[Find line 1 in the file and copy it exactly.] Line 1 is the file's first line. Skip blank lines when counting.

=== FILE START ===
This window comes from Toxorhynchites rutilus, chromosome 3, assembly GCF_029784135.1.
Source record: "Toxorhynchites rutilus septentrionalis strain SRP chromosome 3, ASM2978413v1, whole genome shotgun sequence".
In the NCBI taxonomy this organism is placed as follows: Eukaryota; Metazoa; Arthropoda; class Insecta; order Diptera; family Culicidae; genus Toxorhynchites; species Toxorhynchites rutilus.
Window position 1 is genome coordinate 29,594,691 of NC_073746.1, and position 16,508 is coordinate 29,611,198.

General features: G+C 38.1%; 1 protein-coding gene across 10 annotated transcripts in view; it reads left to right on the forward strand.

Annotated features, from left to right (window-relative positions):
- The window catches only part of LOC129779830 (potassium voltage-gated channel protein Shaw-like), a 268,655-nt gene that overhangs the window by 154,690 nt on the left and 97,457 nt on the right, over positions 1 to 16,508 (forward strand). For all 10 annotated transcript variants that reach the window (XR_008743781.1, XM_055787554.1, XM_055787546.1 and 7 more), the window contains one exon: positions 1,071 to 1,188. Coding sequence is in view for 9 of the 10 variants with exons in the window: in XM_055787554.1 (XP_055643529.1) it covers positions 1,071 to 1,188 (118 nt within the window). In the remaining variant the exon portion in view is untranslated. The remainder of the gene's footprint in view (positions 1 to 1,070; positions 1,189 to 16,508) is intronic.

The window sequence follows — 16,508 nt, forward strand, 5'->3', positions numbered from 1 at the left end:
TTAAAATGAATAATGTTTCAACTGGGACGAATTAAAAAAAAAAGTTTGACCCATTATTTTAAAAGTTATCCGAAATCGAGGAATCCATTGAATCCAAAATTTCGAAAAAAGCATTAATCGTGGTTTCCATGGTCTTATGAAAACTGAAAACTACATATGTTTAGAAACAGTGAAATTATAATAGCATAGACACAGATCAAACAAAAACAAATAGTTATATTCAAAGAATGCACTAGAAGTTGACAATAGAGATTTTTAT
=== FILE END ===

This window comes from Toxorhynchites rutilus, chromosome 3, assembly GCF_029784135.1.